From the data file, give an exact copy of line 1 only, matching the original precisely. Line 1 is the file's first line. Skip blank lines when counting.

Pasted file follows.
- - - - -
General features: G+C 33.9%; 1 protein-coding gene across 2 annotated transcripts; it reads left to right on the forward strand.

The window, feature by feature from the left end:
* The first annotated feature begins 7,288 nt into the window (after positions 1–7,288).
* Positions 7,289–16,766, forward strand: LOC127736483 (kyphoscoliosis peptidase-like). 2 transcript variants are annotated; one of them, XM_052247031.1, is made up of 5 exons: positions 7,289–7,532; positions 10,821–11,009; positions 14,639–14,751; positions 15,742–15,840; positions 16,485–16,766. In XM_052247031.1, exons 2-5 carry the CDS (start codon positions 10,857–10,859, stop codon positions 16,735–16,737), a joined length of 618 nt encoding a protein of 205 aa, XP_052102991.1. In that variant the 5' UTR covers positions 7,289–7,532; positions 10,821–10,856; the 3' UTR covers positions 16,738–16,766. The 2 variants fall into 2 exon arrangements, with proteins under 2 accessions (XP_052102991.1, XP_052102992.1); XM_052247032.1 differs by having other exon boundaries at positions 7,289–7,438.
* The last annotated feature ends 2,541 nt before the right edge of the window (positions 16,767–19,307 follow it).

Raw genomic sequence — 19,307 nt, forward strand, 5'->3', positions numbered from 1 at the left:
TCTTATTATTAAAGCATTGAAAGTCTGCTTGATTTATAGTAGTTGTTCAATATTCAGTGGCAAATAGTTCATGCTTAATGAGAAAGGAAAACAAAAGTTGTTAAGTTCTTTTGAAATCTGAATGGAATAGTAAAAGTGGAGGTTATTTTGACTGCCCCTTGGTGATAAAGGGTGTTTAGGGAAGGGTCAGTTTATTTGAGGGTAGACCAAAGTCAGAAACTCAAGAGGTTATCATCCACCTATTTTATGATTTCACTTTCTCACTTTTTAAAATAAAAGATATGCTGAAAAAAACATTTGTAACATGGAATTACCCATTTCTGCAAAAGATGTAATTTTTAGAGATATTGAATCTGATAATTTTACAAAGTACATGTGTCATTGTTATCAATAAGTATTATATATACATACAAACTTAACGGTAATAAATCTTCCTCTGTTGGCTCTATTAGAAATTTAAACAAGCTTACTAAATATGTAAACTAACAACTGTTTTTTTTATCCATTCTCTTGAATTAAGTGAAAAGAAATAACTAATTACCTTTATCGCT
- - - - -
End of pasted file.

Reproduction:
General features: G+C 33.9%; 1 protein-coding gene across 2 annotated transcripts; it reads left to right on the forward strand.